“The time off gave me a chance to say to myself: ‘Dave, there’s a life out there for you besides running, don’t worry about that’. I never knew that, I had to go see it for myself.”
Rooney, too, has gained a more balanced perspective since ditching athletics, and his latest passion is the homeless crisis. On his way to and from his retail job in Dublin City, he passes the hordes sleeping rough and feels compelled to act. He protested outside the Dáil to highlight the issue and he spent Christmas Day volunteering at a shelter.
“I see the suffering every day and I want to make a difference,” he says. “Running is a very selfish sport, but when you get out of it you start opening your eyes a little bit.”
John Coghlan — the one member of the team to stay in the sport throughout the last seven years — believes his best days are yet to come. Coached by his dad — former world 5,000m champion Eamonn – he faced the same fork in the road his teammates did in his mid-20s but decided that as he made tracks in his working life there would always be room for competitive running.
“I wasn’t making the Olympics or Europeans on the track so you eventually have to grow up and start earning money,” he says. “There are some people who hang on trying to be professional athletes even though they’re not, and they’re kidding themselves.”
Coghlan is a category manager for Micks-Garage, an online store for car parts and accessories, and he believes it’s possible to run fast while working full-time.
“There is a transition period, and it was about six months before I was able to run feeling good but at the end of the day, get on with it,” he says. “I still think I can work a 9-5 and run a 2:15 marathon. I have the ability to do that.”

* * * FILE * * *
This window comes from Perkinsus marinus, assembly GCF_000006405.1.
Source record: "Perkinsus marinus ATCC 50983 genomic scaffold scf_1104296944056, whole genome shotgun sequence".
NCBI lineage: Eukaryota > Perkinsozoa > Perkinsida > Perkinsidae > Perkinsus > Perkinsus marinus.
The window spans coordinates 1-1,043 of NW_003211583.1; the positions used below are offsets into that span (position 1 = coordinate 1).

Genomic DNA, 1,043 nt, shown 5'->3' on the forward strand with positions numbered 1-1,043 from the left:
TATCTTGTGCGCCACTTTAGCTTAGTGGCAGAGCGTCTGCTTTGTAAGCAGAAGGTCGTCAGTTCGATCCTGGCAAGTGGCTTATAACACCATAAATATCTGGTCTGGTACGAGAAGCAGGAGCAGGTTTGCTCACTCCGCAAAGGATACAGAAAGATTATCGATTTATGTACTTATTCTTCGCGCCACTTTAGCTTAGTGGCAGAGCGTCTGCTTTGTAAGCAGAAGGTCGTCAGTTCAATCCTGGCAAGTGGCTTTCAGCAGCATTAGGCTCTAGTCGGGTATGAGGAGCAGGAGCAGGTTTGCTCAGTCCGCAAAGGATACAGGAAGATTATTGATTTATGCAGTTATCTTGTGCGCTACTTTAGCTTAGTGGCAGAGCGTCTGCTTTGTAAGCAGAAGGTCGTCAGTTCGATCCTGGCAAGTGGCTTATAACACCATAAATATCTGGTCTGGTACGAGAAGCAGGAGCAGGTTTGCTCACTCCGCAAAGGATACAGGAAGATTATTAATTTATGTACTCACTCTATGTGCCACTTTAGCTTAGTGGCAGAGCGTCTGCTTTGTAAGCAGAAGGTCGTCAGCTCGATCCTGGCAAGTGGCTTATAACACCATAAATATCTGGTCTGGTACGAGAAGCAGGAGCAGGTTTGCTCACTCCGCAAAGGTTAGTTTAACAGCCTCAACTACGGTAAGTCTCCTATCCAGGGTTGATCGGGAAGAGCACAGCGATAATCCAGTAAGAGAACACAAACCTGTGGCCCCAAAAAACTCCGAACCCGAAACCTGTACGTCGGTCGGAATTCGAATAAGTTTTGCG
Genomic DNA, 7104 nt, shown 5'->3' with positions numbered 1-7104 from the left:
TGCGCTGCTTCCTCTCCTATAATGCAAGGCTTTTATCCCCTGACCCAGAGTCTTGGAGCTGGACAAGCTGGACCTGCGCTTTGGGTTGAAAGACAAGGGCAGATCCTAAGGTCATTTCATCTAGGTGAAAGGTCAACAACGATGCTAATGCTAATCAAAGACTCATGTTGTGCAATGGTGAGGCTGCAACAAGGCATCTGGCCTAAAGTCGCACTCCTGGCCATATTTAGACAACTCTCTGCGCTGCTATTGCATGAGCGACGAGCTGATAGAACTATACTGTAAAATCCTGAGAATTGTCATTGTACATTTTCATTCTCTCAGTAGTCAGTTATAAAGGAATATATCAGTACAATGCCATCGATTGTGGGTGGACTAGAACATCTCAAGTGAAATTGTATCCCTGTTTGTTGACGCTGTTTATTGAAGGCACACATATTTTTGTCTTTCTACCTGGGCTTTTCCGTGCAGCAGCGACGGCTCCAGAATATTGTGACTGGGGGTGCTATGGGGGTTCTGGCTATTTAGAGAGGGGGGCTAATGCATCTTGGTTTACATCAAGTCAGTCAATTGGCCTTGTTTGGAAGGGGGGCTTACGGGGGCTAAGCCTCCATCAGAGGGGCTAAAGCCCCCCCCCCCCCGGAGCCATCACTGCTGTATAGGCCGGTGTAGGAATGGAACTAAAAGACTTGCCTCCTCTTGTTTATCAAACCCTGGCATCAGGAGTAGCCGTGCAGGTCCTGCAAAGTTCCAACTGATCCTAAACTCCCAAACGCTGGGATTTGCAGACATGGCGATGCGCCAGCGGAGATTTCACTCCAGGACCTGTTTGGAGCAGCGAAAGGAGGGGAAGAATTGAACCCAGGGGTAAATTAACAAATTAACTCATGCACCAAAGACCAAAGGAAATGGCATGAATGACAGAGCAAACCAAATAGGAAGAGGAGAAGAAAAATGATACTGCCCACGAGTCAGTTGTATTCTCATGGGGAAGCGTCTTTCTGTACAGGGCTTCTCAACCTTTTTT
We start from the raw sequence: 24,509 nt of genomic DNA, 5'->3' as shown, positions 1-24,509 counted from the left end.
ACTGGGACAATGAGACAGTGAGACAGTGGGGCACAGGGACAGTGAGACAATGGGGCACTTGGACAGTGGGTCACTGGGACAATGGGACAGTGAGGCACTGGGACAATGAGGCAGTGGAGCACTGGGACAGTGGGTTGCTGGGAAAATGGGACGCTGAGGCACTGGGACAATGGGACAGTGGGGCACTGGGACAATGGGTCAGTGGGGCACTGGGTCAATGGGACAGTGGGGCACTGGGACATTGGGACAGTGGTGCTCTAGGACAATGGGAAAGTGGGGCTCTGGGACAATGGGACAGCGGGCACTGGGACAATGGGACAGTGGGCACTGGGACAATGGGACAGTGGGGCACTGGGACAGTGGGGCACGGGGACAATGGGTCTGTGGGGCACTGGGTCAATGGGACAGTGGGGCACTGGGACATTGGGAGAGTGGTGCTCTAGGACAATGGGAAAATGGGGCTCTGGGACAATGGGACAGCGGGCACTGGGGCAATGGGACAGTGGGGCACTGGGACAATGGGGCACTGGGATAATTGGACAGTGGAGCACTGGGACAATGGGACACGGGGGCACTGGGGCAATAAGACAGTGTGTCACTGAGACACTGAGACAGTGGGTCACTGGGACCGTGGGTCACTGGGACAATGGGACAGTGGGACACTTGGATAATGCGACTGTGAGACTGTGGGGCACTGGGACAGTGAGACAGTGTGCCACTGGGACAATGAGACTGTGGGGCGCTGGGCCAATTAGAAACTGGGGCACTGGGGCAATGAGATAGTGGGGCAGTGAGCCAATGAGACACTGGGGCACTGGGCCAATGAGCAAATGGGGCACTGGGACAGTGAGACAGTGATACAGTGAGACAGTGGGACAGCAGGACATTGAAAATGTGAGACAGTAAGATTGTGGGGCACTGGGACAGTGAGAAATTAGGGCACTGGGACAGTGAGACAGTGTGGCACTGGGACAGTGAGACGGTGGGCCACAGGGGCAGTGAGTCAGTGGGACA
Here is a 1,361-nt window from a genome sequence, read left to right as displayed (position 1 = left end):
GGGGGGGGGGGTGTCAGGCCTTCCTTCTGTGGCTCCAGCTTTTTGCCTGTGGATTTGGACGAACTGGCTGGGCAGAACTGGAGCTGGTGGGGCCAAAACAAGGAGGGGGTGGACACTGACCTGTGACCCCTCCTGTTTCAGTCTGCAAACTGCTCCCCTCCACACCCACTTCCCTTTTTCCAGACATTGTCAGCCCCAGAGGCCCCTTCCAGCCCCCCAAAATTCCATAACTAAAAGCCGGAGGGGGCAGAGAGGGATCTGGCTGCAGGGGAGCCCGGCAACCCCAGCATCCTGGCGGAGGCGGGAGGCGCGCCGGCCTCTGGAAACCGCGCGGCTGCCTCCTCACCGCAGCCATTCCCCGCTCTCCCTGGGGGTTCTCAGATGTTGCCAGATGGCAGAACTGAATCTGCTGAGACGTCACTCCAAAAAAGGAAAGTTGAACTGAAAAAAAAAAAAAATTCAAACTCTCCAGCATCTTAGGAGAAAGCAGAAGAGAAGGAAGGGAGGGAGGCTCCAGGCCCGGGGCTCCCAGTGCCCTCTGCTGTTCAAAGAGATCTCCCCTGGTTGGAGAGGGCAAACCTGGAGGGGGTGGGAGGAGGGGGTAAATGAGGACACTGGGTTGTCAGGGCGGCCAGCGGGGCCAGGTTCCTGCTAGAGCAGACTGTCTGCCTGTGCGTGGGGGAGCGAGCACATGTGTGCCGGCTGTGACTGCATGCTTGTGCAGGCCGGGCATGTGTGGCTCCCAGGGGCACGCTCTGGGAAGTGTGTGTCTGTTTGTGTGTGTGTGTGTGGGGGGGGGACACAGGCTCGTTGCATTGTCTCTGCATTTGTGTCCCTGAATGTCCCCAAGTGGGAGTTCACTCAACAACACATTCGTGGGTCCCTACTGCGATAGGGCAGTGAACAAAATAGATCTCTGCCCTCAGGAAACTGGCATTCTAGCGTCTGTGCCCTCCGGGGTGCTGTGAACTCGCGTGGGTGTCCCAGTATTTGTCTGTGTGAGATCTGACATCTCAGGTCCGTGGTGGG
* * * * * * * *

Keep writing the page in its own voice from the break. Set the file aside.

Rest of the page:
When he reflects on how things have gone for the golden team of 2010, he believes, like Mulhare, that support from Athletics Ireland should trickle down far deeper than it does.
“Funding is basically a congratulations — well done, you’ve reached a target, here you go. If people want to go to a race, and want 50 quid for a hotel room, it should be open to that — open to everyone and not just elite.”
Ó Lionáird, meanwhile, believes athletes must be willing to invest in themselves. “If you’re waiting around for Athletics Ireland, they’re never going to have the resources to set it up for you like an Oregon Project,” he says. “Look at the Europeans who’ve been successful: they’ve taken a bet on themselves and broken away.” For him, making it in athletics comes down to personal responsibility.
“If you look at anybody who’s successful in any field, it’s usually down to the person themselves deciding what is expected of them to do something special.”
Mulhare advises young athletes to develop their whole lives, not just running: “When you’re all in and it doesn’t go right, a lot of people end up in a bad way and walk away from the sport. They should always have some distractions.”
Knowing what he now knows, McCarthy urges athletes to take the long-term view. “I look back on my career and the next race was always the big race,” he says.
“But we can’t all be Olympic champions or win the race, so look at success at self-development.”
Rooney doesn’t mince his words when it comes to what’s required: “If you want to achieve good times, you have to get out there and fucking do it on your own. It’s a lonely sport, but that’s how it is in Ireland.”
Like the others, Rooney reflects on that golden day in Albufeira with fond memories, and he urges younger athletes to treasure such experiences.
“Don’t take it for granted, because you’ll get older, things will change and life will take over,” he says. “Enjoy the moment.”
For Coghlan and McCarthy, the hope is that the best days are ahead, but for others, like O’Neill and Rooney, that special Sunday will go down as the greatest gift they got from the sport.
“It’s the thing I’ll hang my hat on, the highlight of my career,” says O’Neill.
A sentiment echoed by Rooney: “When I’m 60 years old, if I do fuck all again, at least I can say I did that.
“It’s something I’ll always cherish.”